Execute Time

This extension displays when the last execution of a code cell occurred, and how long it took.

Every executed code cell is extended with a new area, attached at the bottom of the input area, that displays the time at which the user sent the cell to the kernel for execution. When the kernel finishes executing the cell, the area is updated with the duration of the execution. The timing information is stored in the cell metadata, and restored on notebook load.

Toggling display

The timing area can be hidden by double clicking on it, or using the Cell -> Toggle timings -> Selected menu item. The menu item Cell -> Toggle timings -> All hides (shows) all the timing areas in the notebook, if the first cell is currently shown (hidden).

Options

The nbextension offers a few options for how to display and interpret timestamps. Options are stored in the notebook section of the server’s nbconfig, under the key ExecuteTime. The easiest way to configure these is using the jupyter_nbextensions_configurator, which if you got this nbextension in the usual way from jupyter_contrib_nbextensions, should also have been installed.

Alternatively, you can also configure them directly with a few lines of python. For example, to alter the displayed message, use relative timestamps, and set them to update every 5 seconds, we can use the following python snippet:

from notebook.services.config import ConfigManager
ConfigManager().update('notebook', {'ExecuteTime': {
    'display_absolute_timestamps': False,
    'relative_timing_update_period': 5,
    'template': {
        'executed': 'started ${start_time}, finished in ${duration}',
    }
}})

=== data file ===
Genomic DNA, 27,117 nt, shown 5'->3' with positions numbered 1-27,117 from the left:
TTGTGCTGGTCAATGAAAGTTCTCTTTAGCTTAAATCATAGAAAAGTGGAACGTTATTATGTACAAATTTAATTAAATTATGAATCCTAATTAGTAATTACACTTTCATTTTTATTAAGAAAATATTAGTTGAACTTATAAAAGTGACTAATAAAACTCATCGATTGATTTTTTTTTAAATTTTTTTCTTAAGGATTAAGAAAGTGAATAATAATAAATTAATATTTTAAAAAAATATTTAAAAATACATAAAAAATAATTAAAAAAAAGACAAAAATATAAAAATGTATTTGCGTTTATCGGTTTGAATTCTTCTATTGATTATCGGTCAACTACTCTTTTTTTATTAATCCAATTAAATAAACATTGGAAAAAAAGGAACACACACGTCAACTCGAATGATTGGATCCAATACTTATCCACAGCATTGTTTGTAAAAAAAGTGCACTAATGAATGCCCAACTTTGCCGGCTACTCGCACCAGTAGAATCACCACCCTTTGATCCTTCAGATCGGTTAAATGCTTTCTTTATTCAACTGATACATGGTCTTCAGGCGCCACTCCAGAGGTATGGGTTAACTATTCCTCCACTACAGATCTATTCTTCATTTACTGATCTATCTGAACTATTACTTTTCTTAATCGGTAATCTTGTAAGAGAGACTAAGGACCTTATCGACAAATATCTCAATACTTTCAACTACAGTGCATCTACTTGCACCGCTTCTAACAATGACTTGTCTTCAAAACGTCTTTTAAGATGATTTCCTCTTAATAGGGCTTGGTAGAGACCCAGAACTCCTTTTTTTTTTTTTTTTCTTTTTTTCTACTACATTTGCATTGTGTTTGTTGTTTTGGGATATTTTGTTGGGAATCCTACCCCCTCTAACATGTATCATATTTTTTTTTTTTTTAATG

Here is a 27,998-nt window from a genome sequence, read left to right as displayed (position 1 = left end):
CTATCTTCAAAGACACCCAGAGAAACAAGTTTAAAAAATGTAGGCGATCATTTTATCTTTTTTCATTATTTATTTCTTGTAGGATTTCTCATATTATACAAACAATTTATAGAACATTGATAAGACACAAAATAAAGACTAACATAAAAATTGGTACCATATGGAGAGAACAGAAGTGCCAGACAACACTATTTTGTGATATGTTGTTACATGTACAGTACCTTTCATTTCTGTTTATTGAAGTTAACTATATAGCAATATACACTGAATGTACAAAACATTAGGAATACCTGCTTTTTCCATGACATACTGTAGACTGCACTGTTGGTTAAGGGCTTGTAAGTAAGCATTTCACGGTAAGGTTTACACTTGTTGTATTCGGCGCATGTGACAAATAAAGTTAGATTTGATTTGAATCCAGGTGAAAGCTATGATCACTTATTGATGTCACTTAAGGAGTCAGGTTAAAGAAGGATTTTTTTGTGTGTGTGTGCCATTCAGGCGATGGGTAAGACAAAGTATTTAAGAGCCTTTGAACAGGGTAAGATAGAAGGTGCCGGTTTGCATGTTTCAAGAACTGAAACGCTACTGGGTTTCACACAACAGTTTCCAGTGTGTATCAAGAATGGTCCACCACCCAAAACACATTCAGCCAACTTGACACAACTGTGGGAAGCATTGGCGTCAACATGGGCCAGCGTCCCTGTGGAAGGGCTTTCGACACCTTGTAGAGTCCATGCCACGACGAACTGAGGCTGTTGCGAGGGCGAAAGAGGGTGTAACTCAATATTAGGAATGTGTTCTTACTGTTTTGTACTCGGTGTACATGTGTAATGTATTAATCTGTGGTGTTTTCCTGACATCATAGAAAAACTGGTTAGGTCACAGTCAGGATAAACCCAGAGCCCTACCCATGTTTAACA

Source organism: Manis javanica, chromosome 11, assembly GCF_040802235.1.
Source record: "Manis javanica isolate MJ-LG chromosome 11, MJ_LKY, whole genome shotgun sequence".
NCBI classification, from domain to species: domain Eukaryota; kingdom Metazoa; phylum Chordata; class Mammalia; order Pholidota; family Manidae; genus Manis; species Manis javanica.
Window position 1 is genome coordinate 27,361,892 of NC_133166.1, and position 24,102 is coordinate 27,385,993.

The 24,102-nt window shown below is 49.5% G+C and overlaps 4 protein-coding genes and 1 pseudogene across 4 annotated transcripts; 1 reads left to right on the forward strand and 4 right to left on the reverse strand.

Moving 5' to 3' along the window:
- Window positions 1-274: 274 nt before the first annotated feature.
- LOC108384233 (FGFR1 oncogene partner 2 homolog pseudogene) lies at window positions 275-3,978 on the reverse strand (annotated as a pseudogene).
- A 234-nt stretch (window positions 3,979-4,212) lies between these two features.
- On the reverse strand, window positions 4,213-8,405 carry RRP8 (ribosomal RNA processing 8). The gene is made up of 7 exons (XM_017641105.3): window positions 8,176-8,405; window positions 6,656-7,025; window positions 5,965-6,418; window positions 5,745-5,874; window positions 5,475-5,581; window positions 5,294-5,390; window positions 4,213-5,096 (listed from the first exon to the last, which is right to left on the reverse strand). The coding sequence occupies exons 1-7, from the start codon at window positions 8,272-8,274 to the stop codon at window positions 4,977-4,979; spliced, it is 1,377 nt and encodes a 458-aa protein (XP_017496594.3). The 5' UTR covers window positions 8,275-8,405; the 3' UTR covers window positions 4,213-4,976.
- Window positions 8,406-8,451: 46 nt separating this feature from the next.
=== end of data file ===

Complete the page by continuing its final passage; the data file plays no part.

The available options are:

  • ExecuteTime.display_absolute_timings: Display absolute timings for the start/end time of execution. Setting this false will result in the display of a relative timestamp like ‘a few seconds ago’ (see the moment.js function fromNow for details). Defaults to true.
  • ExecuteTime.display_absolute_format: The format to use when displaying absolute timings (see ExecuteTime.display_absolute_timings, above). See the moment.js function format for details of the template tokens available. Defaults to 'YYYY-MM-DD HH:mm:ss'.
  • ExecuteTime.relative_timing_update_period: Seconds to wait between updating the relative timestamps, if using them (see ExecuteTime.display_absolute_timings, above). Defaults to 10.
  • ExecuteTime.display_in_utc: Display times in UTC, rather than in the local timezone set by the browser. Defaults to false.
  • ExecuteTime.default_kernel_to_utc: For kernel timestamps which do not specify a timezone, assume UTC. Defaults to true.
  • ExecuteTime.display_right_aligned: Right-align the text in the timing area under each cell. Defaults to false.
  • ExecuteTime.highlight.use: Highlight the displayed execution time on completion of execution. Defaults to true.
  • ExecuteTime.highlight.color: Color to use for highlighting the displayed execution time. Defaults to '#00BB00'.
  • ExecuteTime.template.executed: Template for the timing message for executed cells. See readme for replacement tokens. Defaults to 'executed in ${duration}, finished ${end_time}'.